Frustration

writer-s-block-1239338-1598x836b-2.jpgMy father will tell you I never stop talking and have an opinion about everything. That is mostly true, mostly. However, I have struggled lately with topics to expand this blog. I’ve started several pieces and easily bored with all them faster than I could end them.

The walk on the autism spectrum was a topic from the heart, but my son is my friend on social media so I was concerned he would anger publicizing our difficult stumbles.

Then it was a question, a real cry for understanding on why upon meeting, do people ask other people what they do for a living? It is intrusive. Lots of people define themselves by how they fit into the employment circle, and since most of us want to win the lottery so we don’t have to work, it seems crazy to start a conversation with a stranger about something that the odds are they either don’t care about, are embarrassed by, or really hate. How about finding out what they do when their time is free? I suspect the first question, which is usually answered in the way that most impresses the listener, has become a standard conversation-starter because our society values the perception of success over what drives our fellow humans to exist. Maybe the calamity in the White House will help reinforce those with “impressive” jobs are not always so impressive.

Then it was the annoyance of being controlled. Not by the government, don’t get me started, but by our pets. I will sit in my office, refusing to get up to pee until I finish a task, but when my cat meows for chicken, I am at the refrigerator door immediately. How can beings who are illiterate, potty outside, and lick their privates smack dab in the middle of the living room, so easily control humans? Humans are intelligent. And we have opposable thumbs for God’s sake!

And yet there was today’s subject, success and how we measure it. By the number on our paychecks or how we treat others, or yet by another measure I couldn’t think of. I had the whole blog written, in my head. But without a computer or pen nearby, it will never come to fruition. Maybe I should write about the fact that I can’t remember anything unless I write it down, but I think that has been done before.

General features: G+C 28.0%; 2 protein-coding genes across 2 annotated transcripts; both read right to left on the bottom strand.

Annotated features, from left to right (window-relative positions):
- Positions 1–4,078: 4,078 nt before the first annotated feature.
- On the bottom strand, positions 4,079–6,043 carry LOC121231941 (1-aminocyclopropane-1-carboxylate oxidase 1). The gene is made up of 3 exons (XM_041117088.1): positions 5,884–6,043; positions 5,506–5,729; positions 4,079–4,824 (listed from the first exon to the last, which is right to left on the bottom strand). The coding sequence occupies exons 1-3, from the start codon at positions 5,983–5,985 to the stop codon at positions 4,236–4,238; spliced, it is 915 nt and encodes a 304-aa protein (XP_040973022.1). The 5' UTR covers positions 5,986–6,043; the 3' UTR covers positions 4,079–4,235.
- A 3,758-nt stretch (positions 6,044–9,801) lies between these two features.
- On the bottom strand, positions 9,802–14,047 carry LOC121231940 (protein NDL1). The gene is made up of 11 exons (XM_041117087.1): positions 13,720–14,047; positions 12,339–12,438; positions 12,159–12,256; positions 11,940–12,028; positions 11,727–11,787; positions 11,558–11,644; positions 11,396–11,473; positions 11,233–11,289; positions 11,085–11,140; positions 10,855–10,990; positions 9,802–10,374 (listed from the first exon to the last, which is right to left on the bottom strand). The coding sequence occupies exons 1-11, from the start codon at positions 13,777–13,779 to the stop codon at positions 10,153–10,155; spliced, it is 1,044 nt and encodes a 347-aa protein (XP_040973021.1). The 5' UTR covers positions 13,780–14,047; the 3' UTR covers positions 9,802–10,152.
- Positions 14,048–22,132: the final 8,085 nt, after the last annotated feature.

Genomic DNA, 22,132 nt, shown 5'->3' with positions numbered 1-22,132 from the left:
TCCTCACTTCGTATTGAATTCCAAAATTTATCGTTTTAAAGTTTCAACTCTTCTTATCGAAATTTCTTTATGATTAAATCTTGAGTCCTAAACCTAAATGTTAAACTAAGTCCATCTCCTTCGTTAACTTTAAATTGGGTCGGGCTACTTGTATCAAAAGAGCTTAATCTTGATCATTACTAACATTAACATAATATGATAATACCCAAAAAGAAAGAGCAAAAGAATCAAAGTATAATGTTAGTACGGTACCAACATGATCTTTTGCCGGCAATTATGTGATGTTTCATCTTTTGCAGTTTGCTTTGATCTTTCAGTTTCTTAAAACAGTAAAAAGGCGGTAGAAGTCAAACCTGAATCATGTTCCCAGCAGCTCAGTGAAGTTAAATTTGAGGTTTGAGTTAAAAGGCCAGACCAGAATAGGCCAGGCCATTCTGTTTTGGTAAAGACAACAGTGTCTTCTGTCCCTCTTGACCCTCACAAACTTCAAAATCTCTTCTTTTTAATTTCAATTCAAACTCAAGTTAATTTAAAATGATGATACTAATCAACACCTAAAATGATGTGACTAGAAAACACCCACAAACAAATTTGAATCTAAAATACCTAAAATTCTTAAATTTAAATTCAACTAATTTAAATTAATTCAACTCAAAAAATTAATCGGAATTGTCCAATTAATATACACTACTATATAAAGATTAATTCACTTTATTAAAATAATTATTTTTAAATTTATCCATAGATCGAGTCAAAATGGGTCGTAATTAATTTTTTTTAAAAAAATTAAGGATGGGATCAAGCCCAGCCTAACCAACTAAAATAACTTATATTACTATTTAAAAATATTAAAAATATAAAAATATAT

So, I sit and remember what I have been taught over the years. If it sucks, don’t write about it. If it’s boring don’t write about it. If it is about religion, sex, or politics, don’t write about it. But, most of all, I remember that my son will see what I write. I forced him to friend/follow me on social media, making him my biggest checks and balances. So, I hope I haven’t embarrassed my kid by finding substance in being frustrated and thinking it doesn’t suck to admit it.

Author: ogatacarly

A freelance writer who's professional profile reads, "A creative marketer with 20 years of writing and television sales experience specializing in media advertising."

7 thoughts on “Frustration”

      1. When I click on the “follow me”, it wants me to register and gives me choices that make no sense to me as I do not want to start a blog or a portfolio or a website or an online store. I just want to follow you!

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  1. A few years ago – the year I traveled with my mom to the Grand Canyon, Zion, and Bryce – I read that there are three primary “first questions” people ask. They are: Where are you from? Who is your family? What work do you do? Each question is both filled with judgment and a hope for a connection. Our brains are programmed to find patterns, assign categories. These questions are part of that formula. In the USA, our primary first question is the one you mention – so what do you do? It’s also considered a “safe” question – we think that everybody must do something. Safer than asking if you have kids or own a home or go to church. I usually don’t say “I’m an attorney” because that brings up an entirely new (and powerful) set of judgments. I usually make reference to working for the teacher’s union – that can lead to a pretty long conversation with folks who don’t have any concept about that. But sometimes I just toss away the question as it was intended and answer about what I do in my free time, just as you indicated. I love dogs. I like to cook. I’ve been reading a new book, have you heard about it? I watch SNL – did you see it last week? It’s all about opening your personal door to the person asking you the question. Open it as far wide or as minimally as is good for you. Or answer their question with your own!
    BTW – love your blog! 🙂

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